Oil prices and gas prices are not always consistent. The rule that a $1 increase in barrel price will coincide with a 2.5 cent increase in a gallon of gas is not set in stone. Too many variables cause excess discrepancies in what should be a simple formula. What is going on when the price of oil and gas is offset, like it was in 2011 and seems to be doing now?
Some investors will argue for the Formulated Blendstock case. The argument is essentially distilled to the inclusion of Blendstock in the marketplace altering the price of oil. As investors use Formulated Blendstock as the golden standard for prices, they get a partly false idea of the valuation.
This is only part of the story, and not a large one at that. 2011 was a tricky period. The Middle East and North African tensions were at a staggering high, and oil prices were reflected from this tension. Furthermore, a massive disaster in Japan caused waves in oil and gas costs. These tragic scenarios help to diminish a nice balance between oil and gas.
Is there more? Of course there is, and it involves the New York trading compared to the London trading. This is a largely new phenomenon and one that is explored in much greater detail at my blog.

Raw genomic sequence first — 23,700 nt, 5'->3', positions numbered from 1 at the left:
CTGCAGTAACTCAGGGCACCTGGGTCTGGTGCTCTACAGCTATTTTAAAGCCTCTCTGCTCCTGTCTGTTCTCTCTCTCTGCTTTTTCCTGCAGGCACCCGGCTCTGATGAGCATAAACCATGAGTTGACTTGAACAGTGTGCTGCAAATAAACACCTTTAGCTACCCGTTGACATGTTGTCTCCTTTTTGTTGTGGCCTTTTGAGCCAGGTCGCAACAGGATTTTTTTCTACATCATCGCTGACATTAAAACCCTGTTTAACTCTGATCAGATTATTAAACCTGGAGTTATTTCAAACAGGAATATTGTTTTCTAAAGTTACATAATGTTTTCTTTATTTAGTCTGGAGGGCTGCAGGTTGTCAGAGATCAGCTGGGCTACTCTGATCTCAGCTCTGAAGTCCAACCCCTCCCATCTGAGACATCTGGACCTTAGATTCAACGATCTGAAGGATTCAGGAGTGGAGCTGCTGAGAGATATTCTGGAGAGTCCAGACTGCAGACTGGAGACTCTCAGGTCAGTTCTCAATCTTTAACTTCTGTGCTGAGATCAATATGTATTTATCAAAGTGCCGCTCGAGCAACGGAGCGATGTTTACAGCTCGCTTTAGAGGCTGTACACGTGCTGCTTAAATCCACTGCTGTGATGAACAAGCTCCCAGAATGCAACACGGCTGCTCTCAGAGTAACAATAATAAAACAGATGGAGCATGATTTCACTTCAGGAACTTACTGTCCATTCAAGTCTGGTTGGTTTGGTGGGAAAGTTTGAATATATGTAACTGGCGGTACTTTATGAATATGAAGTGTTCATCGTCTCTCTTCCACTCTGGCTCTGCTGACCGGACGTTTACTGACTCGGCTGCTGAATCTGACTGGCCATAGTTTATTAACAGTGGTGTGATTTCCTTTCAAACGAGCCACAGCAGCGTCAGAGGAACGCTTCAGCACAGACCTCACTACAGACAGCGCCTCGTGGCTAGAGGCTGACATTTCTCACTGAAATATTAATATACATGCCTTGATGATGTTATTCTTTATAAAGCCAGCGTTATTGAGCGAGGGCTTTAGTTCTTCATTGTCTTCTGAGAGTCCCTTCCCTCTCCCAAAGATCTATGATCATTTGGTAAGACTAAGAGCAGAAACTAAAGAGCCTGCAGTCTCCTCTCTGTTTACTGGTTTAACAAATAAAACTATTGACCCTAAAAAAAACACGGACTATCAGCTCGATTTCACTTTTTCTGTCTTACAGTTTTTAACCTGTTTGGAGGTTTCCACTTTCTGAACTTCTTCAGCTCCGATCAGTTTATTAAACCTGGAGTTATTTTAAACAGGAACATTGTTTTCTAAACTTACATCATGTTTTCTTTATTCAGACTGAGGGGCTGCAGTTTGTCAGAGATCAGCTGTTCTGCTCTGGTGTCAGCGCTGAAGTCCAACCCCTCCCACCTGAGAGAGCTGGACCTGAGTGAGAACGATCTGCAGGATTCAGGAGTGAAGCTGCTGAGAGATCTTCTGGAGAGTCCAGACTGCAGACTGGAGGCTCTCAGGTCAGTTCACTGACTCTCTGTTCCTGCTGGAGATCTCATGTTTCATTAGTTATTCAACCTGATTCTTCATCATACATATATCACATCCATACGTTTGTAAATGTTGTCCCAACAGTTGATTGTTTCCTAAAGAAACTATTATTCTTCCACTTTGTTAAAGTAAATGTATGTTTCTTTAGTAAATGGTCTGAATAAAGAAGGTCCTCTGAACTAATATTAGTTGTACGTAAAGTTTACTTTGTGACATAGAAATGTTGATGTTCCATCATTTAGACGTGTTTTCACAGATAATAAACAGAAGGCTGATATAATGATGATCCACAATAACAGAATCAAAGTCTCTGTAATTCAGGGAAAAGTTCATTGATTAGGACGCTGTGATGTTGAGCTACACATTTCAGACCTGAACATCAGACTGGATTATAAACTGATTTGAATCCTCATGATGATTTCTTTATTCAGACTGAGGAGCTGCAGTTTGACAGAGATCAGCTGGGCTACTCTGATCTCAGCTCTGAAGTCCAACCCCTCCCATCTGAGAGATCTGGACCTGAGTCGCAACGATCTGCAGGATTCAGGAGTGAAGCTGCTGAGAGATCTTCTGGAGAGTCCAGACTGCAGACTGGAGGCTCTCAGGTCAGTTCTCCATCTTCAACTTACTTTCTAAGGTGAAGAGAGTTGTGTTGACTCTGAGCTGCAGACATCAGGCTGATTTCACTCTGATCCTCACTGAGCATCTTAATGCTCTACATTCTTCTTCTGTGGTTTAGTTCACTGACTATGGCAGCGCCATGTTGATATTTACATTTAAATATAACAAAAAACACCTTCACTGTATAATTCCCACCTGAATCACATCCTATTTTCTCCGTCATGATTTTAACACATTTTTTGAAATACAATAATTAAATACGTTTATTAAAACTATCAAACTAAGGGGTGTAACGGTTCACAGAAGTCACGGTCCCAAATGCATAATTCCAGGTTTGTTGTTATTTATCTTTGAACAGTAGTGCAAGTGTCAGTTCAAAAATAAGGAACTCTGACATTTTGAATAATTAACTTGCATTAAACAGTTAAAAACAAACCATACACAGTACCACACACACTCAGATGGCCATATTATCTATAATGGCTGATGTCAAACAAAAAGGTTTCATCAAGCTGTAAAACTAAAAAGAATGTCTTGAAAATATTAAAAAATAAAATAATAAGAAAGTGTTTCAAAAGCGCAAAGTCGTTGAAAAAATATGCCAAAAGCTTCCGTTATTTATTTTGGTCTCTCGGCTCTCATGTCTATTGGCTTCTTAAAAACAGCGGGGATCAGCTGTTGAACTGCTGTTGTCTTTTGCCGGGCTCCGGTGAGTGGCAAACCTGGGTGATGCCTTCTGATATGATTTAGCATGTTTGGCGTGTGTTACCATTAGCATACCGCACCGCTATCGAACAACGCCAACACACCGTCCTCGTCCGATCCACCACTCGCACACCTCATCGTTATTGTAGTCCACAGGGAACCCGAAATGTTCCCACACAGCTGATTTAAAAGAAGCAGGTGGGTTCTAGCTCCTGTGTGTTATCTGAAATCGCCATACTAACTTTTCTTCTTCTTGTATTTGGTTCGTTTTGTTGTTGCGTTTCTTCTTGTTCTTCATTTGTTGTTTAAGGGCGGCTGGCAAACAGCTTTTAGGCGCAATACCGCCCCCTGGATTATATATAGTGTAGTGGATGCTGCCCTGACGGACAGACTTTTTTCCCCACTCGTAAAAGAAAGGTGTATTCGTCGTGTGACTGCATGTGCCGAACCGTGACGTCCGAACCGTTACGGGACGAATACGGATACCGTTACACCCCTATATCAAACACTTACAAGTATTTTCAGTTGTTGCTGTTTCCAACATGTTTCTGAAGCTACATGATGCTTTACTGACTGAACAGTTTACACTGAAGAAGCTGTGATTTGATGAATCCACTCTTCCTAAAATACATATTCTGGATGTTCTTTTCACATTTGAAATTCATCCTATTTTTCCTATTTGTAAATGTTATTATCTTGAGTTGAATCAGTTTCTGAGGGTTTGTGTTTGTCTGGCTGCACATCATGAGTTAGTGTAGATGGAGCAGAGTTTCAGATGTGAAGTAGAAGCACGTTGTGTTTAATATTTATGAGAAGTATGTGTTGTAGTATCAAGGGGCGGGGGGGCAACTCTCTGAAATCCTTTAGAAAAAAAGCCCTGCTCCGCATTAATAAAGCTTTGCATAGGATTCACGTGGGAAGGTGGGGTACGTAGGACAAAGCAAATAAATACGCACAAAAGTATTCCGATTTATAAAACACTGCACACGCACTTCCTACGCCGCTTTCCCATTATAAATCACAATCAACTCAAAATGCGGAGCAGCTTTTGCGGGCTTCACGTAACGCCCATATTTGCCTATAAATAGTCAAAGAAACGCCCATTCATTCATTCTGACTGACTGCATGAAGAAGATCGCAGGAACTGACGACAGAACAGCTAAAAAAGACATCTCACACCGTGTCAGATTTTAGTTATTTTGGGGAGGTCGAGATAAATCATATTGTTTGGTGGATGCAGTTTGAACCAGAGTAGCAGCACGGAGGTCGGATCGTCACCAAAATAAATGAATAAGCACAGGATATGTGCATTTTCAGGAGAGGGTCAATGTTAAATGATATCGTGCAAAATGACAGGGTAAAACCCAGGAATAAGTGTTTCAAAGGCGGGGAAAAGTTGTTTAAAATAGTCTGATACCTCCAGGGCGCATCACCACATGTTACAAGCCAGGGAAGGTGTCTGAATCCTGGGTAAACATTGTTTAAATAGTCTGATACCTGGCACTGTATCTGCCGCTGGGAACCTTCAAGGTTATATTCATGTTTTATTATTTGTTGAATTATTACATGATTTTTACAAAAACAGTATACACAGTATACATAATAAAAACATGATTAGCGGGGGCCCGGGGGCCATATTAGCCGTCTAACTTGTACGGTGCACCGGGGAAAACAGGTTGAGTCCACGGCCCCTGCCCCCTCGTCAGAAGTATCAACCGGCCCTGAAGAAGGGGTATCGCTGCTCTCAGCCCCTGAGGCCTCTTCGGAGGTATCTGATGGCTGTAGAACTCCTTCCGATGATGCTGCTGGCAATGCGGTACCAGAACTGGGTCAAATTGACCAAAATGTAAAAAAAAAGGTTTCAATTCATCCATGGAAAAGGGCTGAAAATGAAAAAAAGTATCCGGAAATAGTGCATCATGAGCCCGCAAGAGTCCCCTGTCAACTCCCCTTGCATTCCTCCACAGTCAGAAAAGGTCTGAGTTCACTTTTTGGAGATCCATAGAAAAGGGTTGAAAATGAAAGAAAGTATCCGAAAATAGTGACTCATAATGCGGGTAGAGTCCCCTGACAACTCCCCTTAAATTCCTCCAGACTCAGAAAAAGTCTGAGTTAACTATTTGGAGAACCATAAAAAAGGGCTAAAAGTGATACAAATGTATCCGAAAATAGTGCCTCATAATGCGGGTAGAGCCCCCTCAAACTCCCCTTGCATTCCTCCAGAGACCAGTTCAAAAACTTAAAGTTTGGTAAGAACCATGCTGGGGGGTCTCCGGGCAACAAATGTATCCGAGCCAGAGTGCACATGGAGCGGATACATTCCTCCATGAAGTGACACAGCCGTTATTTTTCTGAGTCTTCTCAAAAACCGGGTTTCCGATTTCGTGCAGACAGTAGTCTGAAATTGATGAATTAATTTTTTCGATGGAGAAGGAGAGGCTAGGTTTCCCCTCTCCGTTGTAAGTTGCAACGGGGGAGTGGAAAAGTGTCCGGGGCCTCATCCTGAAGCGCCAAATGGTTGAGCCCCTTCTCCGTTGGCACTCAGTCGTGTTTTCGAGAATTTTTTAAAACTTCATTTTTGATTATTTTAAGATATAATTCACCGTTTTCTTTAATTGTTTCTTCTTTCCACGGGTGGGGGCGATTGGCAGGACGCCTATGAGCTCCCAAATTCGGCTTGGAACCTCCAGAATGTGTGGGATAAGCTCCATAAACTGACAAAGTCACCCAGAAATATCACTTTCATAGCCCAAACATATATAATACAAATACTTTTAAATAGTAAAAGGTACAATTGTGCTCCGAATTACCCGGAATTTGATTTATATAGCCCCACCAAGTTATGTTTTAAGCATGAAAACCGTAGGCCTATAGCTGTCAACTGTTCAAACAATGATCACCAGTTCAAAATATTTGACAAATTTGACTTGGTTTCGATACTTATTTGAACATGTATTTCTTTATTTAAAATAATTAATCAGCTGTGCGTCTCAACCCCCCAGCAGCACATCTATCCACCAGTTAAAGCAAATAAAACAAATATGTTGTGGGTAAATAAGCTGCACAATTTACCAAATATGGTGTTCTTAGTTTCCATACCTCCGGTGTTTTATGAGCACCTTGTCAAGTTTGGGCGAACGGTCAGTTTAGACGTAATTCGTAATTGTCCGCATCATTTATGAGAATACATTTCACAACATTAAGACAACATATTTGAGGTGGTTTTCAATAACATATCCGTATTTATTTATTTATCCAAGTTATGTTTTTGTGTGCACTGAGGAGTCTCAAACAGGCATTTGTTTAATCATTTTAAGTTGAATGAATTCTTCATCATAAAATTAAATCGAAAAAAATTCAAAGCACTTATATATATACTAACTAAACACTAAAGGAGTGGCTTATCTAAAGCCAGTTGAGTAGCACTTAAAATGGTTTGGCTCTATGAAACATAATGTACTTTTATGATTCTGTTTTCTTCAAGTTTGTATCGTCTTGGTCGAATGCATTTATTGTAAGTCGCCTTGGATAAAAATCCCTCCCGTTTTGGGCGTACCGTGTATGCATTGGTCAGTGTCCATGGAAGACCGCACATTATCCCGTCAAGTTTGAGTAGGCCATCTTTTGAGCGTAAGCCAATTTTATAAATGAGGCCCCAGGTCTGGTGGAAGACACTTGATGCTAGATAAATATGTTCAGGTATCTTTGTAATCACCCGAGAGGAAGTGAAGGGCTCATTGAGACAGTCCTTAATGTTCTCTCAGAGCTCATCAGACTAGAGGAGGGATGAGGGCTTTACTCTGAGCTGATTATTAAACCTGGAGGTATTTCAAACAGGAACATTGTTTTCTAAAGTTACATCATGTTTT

When Brent trades higher than New York, New York is pushed (or propels itself forward, however the argument can be made). What happens is a race, which seems to bloat prices out of the basic standard that should be sustained. It will level out eventually. Combine this trading exercise with the current political climate, the use of Reformulated Blendstock in trading, and other factors, and the cost discrepancy makes more sense.
The story is a lot thicker and juicier. Readers can go to my blog to explore more on the topic of oil and gas prices. Intrigued readers can look at it here. What creates the divide? Why is oil decreasing while gas increases, and vice versa? Perhaps the answers to all these questions will help service the bottom line. How can investors take this information and use it for their own portfolio?